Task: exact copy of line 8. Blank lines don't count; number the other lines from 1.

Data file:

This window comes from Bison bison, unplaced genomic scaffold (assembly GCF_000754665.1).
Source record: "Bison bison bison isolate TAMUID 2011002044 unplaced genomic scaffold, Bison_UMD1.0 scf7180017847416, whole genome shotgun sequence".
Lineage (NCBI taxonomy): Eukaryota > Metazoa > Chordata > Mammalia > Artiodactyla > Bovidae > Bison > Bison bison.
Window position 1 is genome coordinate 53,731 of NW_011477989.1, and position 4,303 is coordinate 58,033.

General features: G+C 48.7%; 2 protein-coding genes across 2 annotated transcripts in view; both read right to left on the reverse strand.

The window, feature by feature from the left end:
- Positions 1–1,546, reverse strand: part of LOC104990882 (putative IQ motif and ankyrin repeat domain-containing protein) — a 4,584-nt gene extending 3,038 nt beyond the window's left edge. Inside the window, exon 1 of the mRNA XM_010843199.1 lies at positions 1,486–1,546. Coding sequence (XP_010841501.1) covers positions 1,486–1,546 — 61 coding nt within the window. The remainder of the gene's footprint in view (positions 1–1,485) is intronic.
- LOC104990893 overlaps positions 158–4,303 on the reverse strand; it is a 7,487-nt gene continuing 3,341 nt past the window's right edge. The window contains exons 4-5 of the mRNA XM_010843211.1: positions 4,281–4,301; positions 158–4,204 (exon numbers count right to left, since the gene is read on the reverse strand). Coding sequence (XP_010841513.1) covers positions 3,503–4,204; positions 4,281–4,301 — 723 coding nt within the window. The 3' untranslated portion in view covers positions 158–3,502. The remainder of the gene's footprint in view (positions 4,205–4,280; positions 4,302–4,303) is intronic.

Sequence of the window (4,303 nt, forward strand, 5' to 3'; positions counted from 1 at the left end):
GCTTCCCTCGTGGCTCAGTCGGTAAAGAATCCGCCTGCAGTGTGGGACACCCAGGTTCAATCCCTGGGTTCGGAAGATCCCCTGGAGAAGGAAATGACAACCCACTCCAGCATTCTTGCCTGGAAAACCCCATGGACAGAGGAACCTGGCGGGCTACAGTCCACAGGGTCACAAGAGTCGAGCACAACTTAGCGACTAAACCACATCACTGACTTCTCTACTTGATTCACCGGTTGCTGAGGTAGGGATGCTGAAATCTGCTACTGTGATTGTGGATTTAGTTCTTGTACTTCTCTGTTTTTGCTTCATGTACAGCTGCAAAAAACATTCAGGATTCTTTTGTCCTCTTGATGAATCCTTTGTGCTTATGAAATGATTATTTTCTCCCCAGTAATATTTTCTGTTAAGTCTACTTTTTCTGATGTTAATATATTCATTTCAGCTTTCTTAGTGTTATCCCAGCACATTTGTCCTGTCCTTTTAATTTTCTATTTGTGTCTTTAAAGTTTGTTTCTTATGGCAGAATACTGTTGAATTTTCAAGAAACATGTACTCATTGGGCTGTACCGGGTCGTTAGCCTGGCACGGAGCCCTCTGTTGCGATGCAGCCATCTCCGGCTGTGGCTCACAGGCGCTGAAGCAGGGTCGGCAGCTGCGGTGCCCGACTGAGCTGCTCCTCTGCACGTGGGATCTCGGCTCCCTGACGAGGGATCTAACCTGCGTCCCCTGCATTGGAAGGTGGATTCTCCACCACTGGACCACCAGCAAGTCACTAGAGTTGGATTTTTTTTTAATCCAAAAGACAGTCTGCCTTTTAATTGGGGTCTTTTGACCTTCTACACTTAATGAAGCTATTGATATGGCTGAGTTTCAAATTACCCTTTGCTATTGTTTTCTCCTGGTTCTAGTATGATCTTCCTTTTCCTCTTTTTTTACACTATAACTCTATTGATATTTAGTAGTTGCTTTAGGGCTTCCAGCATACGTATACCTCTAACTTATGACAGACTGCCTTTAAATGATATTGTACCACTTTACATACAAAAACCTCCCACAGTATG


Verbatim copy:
- LOC104990893 overlaps positions 158–4,303 on the reverse strand; it is a 7,487-nt gene continuing 3,341 nt past the window's right edge. The window contains exons 4-5 of the mRNA XM_010843211.1: positions 4,281–4,301; positions 158–4,204 (exon numbers count right to left, since the gene is read on the reverse strand). Coding sequence (XP_010841513.1) covers positions 3,503–4,204; positions 4,281–4,301 — 723 coding nt within the window. The 3' untranslated portion in view covers positions 158–3,502. The remainder of the gene's footprint in view (positions 4,205–4,280; positions 4,302–4,303) is intronic.